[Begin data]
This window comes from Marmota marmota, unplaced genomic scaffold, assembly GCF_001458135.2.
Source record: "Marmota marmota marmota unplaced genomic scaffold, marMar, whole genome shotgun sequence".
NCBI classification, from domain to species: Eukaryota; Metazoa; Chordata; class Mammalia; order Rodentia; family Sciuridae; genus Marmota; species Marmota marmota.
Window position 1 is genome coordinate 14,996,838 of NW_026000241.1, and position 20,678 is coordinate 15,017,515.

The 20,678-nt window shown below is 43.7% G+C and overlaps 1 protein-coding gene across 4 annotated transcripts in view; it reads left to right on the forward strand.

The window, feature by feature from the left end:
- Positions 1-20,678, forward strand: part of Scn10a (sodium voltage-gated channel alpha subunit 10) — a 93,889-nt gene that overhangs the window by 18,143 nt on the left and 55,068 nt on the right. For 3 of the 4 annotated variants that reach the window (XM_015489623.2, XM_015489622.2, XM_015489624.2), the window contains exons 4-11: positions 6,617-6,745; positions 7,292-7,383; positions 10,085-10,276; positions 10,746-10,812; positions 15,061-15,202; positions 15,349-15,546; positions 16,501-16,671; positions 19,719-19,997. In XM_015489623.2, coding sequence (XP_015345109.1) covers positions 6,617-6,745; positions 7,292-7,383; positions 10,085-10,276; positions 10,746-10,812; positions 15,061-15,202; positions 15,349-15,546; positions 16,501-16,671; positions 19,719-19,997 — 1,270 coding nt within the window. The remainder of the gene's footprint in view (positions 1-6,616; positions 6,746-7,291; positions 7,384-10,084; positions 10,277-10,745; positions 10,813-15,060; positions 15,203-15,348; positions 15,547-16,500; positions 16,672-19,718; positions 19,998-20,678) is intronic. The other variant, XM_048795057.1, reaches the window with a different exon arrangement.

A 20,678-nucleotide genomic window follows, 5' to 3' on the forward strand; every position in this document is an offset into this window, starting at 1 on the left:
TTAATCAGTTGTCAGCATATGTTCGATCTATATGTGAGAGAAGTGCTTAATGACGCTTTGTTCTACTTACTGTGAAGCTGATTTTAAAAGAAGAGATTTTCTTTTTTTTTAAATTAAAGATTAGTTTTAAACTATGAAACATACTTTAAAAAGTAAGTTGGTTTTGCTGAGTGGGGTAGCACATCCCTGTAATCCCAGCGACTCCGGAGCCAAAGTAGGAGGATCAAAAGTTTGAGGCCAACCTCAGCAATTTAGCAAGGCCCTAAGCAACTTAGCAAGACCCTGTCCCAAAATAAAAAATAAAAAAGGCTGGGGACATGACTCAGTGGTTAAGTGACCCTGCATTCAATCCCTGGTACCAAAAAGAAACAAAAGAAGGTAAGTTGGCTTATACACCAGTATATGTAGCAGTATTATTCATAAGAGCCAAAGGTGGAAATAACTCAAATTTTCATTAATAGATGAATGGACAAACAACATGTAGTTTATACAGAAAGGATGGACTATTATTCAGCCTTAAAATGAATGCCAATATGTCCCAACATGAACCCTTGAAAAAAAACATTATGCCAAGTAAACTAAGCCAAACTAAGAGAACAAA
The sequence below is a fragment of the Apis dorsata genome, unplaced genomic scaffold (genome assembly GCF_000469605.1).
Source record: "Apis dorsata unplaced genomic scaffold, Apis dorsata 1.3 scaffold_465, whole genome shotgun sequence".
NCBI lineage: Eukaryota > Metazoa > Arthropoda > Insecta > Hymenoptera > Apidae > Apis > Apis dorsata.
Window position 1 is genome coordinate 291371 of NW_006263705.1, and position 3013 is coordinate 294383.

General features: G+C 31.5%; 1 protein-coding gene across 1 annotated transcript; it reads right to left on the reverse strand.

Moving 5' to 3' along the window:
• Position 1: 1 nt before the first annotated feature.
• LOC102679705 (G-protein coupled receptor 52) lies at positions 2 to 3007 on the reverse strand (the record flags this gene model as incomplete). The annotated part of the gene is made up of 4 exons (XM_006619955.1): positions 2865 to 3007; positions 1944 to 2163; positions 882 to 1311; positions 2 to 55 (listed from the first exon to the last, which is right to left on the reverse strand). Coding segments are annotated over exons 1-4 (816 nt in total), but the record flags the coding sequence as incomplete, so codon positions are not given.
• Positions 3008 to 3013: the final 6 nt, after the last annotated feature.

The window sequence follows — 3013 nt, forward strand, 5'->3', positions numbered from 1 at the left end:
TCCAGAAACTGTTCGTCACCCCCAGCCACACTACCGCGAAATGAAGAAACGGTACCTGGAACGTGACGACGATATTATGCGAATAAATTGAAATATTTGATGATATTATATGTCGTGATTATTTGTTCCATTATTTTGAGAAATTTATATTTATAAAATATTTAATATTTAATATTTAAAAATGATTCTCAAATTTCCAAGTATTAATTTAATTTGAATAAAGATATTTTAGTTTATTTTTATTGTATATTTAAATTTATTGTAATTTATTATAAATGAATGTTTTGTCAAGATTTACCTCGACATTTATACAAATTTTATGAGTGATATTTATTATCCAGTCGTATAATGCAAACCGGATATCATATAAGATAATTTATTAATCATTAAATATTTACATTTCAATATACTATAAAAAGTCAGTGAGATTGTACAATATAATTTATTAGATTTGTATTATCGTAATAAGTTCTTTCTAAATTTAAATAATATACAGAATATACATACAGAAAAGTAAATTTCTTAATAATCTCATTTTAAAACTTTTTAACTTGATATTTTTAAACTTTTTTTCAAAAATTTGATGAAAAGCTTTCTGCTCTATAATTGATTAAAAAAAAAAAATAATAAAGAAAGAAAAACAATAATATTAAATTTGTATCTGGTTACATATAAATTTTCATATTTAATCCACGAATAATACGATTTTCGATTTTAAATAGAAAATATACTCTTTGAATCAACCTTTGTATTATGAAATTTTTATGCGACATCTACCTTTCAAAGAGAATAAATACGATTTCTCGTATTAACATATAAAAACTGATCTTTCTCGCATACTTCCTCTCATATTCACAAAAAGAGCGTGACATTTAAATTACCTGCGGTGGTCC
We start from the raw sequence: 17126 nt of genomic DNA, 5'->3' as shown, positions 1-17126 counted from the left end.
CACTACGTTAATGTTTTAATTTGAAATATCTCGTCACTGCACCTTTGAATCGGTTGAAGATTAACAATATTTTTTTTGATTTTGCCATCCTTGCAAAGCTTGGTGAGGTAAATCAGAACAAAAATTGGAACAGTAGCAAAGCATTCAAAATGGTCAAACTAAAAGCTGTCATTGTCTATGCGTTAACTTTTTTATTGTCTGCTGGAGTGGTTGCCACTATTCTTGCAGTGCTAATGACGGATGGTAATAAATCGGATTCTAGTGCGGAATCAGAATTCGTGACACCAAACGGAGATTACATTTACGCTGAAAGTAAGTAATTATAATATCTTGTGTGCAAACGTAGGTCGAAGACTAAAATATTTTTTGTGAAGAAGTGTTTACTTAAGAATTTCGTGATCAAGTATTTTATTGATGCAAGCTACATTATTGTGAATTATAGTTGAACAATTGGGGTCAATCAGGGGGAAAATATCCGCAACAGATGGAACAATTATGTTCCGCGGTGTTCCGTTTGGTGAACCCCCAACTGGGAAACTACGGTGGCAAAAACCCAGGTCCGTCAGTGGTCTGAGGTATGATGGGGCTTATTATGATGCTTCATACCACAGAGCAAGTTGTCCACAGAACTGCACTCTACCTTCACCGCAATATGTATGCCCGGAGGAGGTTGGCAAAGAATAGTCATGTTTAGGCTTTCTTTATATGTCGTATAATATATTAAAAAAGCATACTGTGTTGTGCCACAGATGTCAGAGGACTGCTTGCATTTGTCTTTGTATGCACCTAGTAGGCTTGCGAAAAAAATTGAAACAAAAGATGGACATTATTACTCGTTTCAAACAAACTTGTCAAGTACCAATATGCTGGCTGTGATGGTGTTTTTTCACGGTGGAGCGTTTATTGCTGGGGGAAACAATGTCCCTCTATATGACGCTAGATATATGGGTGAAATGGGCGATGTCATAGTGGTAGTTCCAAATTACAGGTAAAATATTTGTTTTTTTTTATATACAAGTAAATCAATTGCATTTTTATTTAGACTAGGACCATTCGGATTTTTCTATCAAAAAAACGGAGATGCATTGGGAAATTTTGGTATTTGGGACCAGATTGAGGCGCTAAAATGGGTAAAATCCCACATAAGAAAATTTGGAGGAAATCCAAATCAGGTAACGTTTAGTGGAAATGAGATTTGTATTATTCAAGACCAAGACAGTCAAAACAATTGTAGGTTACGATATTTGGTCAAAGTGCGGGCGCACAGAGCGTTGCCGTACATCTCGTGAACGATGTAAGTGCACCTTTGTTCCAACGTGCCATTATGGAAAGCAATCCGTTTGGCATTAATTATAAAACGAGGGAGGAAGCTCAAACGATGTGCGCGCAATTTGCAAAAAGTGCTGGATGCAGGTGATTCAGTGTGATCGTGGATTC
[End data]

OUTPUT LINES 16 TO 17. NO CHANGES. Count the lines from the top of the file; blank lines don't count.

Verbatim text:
• Position 1: 1 nt before the first annotated feature.
• LOC102679705 (G-protein coupled receptor 52) lies at positions 2 to 3007 on the reverse strand (the record flags this gene model as incomplete). The annotated part of the gene is made up of 4 exons (XM_006619955.1): positions 2865 to 3007; positions 1944 to 2163; positions 882 to 1311; positions 2 to 55 (listed from the first exon to the last, which is right to left on the reverse strand). Coding segments are annotated over exons 1-4 (816 nt in total), but the record flags the coding sequence as incomplete, so codon positions are not given.